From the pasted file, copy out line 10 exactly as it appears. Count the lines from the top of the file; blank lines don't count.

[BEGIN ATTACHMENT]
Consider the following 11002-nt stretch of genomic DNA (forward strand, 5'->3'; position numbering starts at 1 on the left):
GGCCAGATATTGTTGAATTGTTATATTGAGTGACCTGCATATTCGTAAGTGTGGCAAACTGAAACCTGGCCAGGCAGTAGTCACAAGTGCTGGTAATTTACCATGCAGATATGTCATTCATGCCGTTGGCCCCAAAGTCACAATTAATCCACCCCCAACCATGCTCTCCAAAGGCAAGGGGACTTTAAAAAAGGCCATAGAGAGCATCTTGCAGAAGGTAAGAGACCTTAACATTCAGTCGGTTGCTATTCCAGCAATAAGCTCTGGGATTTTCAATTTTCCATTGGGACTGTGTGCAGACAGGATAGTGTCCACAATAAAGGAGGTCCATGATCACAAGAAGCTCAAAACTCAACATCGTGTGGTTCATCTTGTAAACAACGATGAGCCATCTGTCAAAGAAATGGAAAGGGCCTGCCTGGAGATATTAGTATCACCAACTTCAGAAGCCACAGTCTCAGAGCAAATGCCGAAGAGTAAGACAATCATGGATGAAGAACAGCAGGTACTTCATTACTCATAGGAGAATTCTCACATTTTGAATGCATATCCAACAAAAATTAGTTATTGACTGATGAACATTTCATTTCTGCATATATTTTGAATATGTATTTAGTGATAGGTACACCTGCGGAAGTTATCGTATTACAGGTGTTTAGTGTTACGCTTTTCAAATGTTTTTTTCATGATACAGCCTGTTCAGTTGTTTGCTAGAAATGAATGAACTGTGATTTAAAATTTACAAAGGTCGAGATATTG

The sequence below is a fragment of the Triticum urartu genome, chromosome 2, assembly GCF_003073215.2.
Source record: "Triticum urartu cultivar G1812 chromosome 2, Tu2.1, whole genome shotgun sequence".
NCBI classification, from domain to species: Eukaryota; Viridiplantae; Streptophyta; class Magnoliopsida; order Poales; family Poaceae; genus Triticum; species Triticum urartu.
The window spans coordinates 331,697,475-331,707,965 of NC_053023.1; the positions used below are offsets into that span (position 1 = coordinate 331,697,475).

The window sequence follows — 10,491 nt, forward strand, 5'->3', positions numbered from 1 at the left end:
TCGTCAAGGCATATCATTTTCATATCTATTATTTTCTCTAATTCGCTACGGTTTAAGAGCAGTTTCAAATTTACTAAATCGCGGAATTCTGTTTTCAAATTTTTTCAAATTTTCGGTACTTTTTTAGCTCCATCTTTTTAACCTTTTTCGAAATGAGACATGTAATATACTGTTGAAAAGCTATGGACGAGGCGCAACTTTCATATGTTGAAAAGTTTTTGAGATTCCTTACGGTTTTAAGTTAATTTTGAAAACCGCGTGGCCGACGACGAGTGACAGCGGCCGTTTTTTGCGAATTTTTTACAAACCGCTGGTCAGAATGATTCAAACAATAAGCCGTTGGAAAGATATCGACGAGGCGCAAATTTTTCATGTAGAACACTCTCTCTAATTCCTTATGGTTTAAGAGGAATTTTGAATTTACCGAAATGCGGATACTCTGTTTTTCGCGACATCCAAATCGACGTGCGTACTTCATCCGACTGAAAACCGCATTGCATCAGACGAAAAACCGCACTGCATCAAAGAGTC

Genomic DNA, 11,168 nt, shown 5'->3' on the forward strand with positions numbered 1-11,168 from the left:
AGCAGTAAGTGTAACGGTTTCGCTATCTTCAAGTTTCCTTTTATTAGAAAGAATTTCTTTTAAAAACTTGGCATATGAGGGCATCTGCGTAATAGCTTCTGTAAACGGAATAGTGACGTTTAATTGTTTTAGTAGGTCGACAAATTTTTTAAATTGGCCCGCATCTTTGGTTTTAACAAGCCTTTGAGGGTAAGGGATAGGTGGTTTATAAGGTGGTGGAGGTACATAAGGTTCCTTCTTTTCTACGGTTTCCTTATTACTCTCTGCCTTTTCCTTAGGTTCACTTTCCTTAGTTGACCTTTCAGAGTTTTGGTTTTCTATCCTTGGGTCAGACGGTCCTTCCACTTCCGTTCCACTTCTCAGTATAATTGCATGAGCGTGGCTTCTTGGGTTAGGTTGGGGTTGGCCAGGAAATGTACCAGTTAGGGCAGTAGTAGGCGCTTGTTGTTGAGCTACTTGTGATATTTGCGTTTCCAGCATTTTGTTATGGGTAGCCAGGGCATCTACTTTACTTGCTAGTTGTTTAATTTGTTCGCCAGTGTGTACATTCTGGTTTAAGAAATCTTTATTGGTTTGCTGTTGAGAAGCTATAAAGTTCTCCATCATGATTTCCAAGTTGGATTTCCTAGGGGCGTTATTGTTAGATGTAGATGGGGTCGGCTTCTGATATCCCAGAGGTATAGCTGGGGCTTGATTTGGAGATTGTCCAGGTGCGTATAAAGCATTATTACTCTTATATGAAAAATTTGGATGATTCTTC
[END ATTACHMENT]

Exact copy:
AGCAGTAAGTGTAACGGTTTCGCTATCTTCAAGTTTCCTTTTATTAGAAAGAATTTCTTTTAAAAACTTGGCATATGAGGGCATCTGCGTAATAGCTTCTGTAAACGGAATAGTGACGTTTAATTGTTTTAGTAGGTCGACAAATTTTTTAAATTGGCCCGCATCTTTGGTTTTAACAAGCCTTTGAGGGTAAGGGATAGGTGGTTTATAAGGTGGTGGAGGTACATAAGGTTCCTTCTTTTCTACGGTTTCCTTATTACTCTCTGCCTTTTCCTTAGGTTCACTTTCCTTAGTTGACCTTTCAGAGTTTTGGTTTTCTATCCTTGGGTCAGACGGTCCTTCCACTTCCGTTCCACTTCTCAGTATAATTGCATGAGCGTGGCTTCTTGGGTTAGGTTGGGGTTGGCCAGGAAATGTACCAGTTAGGGCAGTAGTAGGCGCTTGTTGTTGAGCTACTTGTGATATTTGCGTTTCCAGCATTTTGTTATGGGTAGCCAGGGCATCTACTTTACTTGCTAGTTGTTTAATTTGTTCGCCAGTGTGTACATTCTGGTTTAAGAAATCTTTATTGGTTTGCTGTTGAGAAGCTATAAAGTTCTCCATCATGATTTCCAAGTTGGATTTCCTAGGGGCGTTATTGTTAGATGTAGATGGGGTCGGCTTCTGATATCCCAGAGGTATAGCTGGGGCTTGATTTGGAGATTGTCCAGGTGCGTATAAAGCATTATTACTCTTATATGAAAAATTTGGATGATTCTTC